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This report was posted on the IUCN website on Friday 27th September 2019 but was subsequently removed with no explanation.

The report aims for assisting IUCN to clarify the ethical acceptability of trophy hunting according to current IUCN statutes and policies and consistent with generally accepted methodologies of social and environmental ethics. There has been considerable debate around the morality of trophy hunting in the general public including the international conservation movement, and within the IUCN.

1. Introduction

For IUCN, the issue of trophy hunting recently arose in the context of whether organizations that are supportive of trophy hunting may be eligible for IUCN membership under the IUCN statutes. Of central importance to determining membership is whether, at least, one central purpose of an organization meets IUCN’s objectives. The Council has to determine, in particular, whether:
“the objectives and track record of the applicant embody to a substantial extent (i) the conservation of the integrity and diversity of nature; and either or both: (ii) the aim to ensure that any use of natural resources is equitable and ecologically sustainable: (iii) dedication to influencing, encouraging and assisting societies to meet the objectives of IUCN.”1

In determining whether an applicant meets this test, the Council cannot rely on claims or representations made by the applicant, but has to consider whether the applicant’s “objectives” and actual “track record” make it likely that the applicant is dedicated to advancing the objectives of IUCN. Hence, a mere intention or willingness of the applicant to advance IUCN’s objectives would not be sufficient. The “dedication” to influencing, encouraging and assisting societies involves a credibility assessment. This may include a closer look at the membership of the applying organization, for example, the motives and actual conduct of its members and the overall impact that the organization has had, and would have as an IUCN member, on IUCN’s dedication to meet its objectives. The central question for the Council is – or should be – whether or not an applicant adds to the potential of the IUCN’s overarching objective, i.e. “to influence, encourage and assist societies throughout the world to conserve the integrity and diversity of nature and to ensure that any use of natural resources is equitable and ecologically sustainable.” (Art. 2). This objective cannot be interpreted in a way that emphasizes one aspect (e.g. “sustainable use”) at the expense of other aspects. Nor would it be appropriate to liken the objective with “sustainable development” or any abstract idea of promoting conservation. Rather, Article 2 contains a certain hierarchy: the conservation of integrity and diversity of nature is the overall concern. The use of natural resources has to occur in a manner that it is equitable and ecologically sustainable so that the integrity and diversity of nature will be conserved (and restored where necessary). This clearly implies that sustainable use and sustainable development are both subservient considerations to the overarching aim of ensuring ecological integrity.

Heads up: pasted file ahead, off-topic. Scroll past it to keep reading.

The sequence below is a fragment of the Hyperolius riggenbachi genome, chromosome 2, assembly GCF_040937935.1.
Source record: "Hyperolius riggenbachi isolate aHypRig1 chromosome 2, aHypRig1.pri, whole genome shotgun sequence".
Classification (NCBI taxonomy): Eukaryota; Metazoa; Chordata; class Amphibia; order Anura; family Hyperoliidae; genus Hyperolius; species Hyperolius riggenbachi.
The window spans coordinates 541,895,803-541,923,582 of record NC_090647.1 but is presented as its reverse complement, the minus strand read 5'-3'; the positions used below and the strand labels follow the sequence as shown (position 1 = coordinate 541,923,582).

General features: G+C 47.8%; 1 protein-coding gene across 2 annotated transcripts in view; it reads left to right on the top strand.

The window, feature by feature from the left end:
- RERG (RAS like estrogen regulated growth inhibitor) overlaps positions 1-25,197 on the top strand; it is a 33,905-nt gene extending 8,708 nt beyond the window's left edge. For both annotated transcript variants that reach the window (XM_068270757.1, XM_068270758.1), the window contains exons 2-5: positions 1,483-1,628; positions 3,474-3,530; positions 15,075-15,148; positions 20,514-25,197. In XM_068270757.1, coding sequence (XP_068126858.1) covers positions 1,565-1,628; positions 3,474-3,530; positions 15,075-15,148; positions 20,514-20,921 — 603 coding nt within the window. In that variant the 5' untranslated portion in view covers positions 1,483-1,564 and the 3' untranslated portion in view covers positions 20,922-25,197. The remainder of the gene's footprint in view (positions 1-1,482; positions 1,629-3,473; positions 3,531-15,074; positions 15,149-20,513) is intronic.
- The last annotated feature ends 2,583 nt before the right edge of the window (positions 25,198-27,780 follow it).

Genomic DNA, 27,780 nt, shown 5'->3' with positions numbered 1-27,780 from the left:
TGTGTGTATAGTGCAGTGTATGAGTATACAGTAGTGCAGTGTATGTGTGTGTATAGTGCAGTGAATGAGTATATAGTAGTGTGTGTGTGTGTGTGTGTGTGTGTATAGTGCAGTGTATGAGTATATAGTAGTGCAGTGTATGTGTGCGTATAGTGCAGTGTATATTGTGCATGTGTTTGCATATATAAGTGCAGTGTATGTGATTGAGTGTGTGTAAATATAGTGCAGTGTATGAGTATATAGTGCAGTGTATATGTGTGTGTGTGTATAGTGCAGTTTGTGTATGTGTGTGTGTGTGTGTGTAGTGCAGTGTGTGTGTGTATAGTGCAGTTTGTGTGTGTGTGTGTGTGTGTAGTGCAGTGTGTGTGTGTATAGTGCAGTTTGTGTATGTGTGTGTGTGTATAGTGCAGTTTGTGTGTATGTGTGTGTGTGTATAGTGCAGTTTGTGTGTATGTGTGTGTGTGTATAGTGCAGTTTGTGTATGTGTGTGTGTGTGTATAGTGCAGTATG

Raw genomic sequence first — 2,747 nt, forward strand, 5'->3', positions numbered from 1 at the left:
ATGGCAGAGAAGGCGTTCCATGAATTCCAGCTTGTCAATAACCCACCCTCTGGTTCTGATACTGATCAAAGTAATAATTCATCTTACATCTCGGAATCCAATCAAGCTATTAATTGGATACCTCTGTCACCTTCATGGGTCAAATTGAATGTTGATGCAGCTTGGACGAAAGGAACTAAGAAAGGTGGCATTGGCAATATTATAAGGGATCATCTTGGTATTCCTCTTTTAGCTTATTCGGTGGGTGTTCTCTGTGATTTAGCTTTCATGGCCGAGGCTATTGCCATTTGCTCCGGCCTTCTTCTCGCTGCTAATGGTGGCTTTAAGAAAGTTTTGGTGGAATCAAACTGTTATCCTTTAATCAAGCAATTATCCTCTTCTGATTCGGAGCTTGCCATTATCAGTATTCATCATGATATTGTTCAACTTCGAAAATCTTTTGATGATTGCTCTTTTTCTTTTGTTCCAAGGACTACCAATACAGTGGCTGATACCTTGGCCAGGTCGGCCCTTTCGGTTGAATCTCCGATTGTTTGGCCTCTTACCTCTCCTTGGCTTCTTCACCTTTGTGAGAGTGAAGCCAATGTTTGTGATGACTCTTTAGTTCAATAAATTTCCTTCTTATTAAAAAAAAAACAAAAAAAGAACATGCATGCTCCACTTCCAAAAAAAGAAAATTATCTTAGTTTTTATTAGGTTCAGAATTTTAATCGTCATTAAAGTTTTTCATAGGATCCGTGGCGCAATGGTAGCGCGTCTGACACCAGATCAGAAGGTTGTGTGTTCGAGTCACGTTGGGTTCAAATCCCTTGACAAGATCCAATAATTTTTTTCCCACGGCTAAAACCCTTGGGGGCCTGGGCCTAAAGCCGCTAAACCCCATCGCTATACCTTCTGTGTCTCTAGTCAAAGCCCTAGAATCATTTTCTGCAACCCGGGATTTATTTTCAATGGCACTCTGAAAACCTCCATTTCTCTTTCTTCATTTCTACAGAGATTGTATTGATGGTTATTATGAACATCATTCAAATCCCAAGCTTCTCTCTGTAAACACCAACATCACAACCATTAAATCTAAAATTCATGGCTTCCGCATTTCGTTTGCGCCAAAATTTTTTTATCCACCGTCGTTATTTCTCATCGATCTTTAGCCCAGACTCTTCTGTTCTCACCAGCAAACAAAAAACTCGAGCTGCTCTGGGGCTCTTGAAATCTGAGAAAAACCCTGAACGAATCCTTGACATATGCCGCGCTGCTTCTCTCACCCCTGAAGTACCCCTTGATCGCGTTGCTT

It would be wrong therefore to measure trophy hunting purely against “sustainable use” as it is commonly referred to in domestic environmental laws and international hard and soft law. Nor could it be measured against statements on sustainable use of wildlife as, for example, provided by WWF which contends: “WWF is not opposed to hunting programs that present no threat to survival of threatened species and, where such species are involved, are part of a demonstrated conservation and management strategy that is scientifically based, properly managed, and strictly enforced, with revenues and benefits going back into conservation and local communities.”2 Trophy hunting is not mentioned here, and even it were, it would have to be measured against a “demonstrated” conservation strategy and against “revenues and benefits going back into conservation and local communities”.3 Furthermore, the overarching concern, for IUCN at least, is to conserve the integrity and diversity of nature (globally and locally) and to educate (“influence” etc.) societies (nationally) how this can be achieved. Is trophy hunting an acceptable means to achieve this end?

In answering this question, we need to consider not just sustainable use requirements and practices, but also the general debate around trophy hunting. There are pro-arguments in favour and arguments against. The former are largely based on economic benefits for local conservation efforts, while the latter is critical of such ‘trickle-down’ effects and emphasizes the ethical dimensions of trophy hunting. For the Ethics Specialist Group, ethical grounding of conservation laws, policies and practices is critical and arguably consistent with IUCN’s overall objective to ensure integrity and diversity of nature. In the next section we outline some ethical considerations before addressing the actual question at hand.